Media, please stop falling into the traps MLB sets for you

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MLB’s owners began their quarterly meetings in Orlando on Tuesday, and, given the current labor battle, much of what was said to preview said meeting had to do with the current staredown between the league and the players. Bob Nightengale tweeted this, but he was far from alone in the sentiment contained within:

The owners have their quarterly #MLB meetings beginning today in the Orlando area. Rob Manfred is scheduled to speak Thursday. #MLBPA executives are traveling to Florida and Arizona to meet with players. It leaves about 2 weeks to reach agreement to avoid delaying regular season.

As has been pointed out here on many occasions, words and framing matter. Here, Nightengale says “it leaves about 2 weeks to reach agreement to avoid delaying the season,” which implies that the only path to the 2022 season beginning on time is for the owners and the players to come to terms on a new collective bargaining agreement. Again, he’s far from alone on this: when the offer of bringing in a federal mediator was declined by the Players Association, essentially everyone in baseball media hopped on Twitter to say, intentionally or not, that it was The Players’ Doing that the start of the regular season was now in jeopardy. As Baseball Prospectus’ Shawn Brody tweeted, the rejection of the mediator was “a perfect opportunity for members of legacy media to discuss the idea that MLB is not bargaining in good faith. It’s a perfect opportunity to explain why the existing problem falls squarely on MLB and their bargaining team.” That is not what we got. What we did get was people who should know better, like the Associated Press’ Ronald Blum, talking about how the rejection of the mediator raised concerns about Opening Day starting on time, and without pointing the finger for this issue where it belonged: at the owners.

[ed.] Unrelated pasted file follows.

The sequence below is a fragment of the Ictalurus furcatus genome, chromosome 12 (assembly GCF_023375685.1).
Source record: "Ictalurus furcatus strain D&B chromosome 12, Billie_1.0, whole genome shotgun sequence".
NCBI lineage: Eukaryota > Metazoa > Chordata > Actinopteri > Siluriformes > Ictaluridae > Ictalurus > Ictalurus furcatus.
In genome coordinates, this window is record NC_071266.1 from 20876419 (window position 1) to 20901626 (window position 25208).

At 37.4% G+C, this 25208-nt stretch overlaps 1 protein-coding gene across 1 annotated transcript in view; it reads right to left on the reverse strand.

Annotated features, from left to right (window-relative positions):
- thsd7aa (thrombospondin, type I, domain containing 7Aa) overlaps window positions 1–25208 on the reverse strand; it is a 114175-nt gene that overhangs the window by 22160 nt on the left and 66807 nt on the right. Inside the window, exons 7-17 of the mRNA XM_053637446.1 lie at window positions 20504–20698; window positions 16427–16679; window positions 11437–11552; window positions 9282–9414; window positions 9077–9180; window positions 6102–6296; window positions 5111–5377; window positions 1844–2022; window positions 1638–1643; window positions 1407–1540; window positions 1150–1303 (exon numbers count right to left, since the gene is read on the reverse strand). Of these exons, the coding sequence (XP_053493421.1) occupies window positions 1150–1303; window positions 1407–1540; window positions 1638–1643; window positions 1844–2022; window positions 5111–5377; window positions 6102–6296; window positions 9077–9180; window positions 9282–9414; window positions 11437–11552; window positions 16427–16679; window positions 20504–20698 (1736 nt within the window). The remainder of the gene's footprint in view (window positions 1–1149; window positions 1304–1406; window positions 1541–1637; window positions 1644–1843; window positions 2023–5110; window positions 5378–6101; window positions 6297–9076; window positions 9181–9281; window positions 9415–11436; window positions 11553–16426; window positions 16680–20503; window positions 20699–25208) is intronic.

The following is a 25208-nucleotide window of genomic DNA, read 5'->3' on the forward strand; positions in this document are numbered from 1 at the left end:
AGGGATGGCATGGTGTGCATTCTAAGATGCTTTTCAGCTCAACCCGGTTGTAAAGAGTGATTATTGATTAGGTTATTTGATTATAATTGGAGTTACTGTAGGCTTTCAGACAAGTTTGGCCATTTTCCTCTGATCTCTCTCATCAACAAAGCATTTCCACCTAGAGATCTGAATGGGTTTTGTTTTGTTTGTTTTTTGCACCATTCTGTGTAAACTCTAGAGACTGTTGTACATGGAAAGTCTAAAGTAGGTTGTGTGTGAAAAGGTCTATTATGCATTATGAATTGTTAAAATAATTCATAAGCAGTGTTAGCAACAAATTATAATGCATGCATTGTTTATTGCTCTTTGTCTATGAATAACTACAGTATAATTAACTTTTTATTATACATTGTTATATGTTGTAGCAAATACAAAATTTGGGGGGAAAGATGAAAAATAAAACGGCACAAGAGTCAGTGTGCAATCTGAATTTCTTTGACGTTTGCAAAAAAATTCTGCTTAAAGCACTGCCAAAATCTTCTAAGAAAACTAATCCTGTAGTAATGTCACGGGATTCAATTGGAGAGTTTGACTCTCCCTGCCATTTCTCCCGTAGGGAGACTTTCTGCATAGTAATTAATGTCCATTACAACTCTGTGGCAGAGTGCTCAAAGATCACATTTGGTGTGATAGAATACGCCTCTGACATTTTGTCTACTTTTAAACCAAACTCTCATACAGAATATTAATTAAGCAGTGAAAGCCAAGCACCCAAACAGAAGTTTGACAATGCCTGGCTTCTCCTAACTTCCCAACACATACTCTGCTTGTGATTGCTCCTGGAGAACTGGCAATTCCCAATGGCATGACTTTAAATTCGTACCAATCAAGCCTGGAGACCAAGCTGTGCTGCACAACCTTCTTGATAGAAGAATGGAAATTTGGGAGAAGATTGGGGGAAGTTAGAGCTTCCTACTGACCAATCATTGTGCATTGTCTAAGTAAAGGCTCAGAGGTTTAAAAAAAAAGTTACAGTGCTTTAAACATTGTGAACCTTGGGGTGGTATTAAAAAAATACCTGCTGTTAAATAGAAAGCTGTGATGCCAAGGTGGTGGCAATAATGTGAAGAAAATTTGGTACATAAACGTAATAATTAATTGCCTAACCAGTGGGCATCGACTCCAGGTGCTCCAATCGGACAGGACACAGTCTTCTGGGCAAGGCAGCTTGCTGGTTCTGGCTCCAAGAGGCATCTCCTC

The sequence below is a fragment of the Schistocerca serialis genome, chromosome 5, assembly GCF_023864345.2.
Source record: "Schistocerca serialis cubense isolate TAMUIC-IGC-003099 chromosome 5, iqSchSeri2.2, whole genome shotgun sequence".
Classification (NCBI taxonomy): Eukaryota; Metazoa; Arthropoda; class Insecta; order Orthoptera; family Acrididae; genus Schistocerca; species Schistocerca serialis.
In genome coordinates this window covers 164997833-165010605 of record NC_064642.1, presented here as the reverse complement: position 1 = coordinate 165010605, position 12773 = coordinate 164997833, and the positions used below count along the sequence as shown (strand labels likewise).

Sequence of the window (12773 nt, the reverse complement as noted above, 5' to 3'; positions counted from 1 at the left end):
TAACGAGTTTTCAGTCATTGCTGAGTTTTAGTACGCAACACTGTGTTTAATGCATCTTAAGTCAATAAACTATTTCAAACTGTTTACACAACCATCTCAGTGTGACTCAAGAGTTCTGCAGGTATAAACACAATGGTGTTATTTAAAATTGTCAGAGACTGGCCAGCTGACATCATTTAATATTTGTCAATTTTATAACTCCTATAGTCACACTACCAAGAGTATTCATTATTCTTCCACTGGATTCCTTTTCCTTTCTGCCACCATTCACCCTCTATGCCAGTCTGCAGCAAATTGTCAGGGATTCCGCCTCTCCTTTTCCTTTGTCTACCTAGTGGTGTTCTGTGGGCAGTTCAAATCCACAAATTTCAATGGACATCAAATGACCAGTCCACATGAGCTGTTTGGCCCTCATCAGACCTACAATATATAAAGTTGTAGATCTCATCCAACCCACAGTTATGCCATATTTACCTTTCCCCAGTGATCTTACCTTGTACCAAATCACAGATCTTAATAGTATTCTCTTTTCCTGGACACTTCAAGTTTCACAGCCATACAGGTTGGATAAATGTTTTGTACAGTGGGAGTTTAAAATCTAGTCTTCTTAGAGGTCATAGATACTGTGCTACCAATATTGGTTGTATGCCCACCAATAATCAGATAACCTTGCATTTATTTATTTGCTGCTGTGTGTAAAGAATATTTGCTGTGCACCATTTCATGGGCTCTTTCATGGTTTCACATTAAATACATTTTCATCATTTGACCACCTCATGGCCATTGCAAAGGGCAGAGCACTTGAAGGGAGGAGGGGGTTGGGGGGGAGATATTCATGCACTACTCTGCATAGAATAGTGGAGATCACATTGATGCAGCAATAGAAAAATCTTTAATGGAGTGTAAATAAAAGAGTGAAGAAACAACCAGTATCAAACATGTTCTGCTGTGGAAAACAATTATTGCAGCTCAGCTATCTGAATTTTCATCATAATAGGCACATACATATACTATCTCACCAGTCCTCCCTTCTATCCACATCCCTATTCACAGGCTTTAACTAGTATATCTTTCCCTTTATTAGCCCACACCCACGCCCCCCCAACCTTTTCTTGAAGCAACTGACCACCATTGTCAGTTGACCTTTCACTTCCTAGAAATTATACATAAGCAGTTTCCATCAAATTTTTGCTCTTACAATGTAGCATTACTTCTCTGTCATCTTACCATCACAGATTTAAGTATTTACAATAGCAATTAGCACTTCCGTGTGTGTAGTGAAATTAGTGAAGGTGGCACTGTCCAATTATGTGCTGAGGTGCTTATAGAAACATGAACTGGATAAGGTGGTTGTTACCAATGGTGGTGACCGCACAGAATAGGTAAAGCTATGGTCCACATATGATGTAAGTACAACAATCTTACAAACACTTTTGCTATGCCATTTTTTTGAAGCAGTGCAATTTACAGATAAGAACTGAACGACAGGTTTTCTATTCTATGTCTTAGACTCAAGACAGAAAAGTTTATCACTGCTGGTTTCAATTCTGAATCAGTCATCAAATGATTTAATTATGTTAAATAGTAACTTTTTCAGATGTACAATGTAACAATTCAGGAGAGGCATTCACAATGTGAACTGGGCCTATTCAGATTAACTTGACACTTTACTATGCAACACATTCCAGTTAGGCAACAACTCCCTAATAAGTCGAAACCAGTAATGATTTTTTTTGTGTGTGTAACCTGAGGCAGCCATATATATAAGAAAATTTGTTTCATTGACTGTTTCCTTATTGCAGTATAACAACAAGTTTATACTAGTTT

The owners instituted this lockout. They can lift it at any time. The lockout is not a necessity in order to get a new deal. In fact, if the regular season begins without a new deal in place, the league and players would simply operate under the previous collective bargaining agreement until there was a new agreement to replace it. Yes, the players could theoretically strike at some point during 2022, but the owners have it within their power to keep that from happening, too: they simply need to show up to the table and take bargaining seriously, and not create a situation where the players can declare that negotiations are at an impasse, and a strike is the only way to move things along once more.

It’s all very annoying, considering that none of this is rocket science: it should be pretty common sense. The owners refused to bargain further with the players, and when they were bargaining, well, we can probably put a lot of those core economics bargaining moments in sarcastic air quotes. They reached out to a federal mediator in what was clearly a public relations ploy, and it wasn’t just your local crackpot like me saying so. The Athletic’s Evan Drellich framed it as a potential win-win of PR for the league, and labor lawyer Eugene Freedman almost immediately after the mediation offer was even announced said that it could possibly be a play to make the players look bad when they reject the nonsensical offer. And yet, we’ve got Blum writing about this as if it was all on the players to make it happen, and too many legacy media types not taking the opportunity to call MLB out on how full-of-shit their statement on the rejection was. Which lets MLB get away with their awful framing, and the cycle continues.

We just went through all of this not all that long ago, too. Why would you ever think MLB is operating in good faith? Why would you ever give them the benefit of the doubt that, this time, they might actually be serious and sincere? In mid-June of 2020, amid all of the negotiating over the pandemic-shortened season, I wrote a piece for Baseball Prospectus titled, “When it Comes to MLB, ‘Good Faith’ is a Trap.”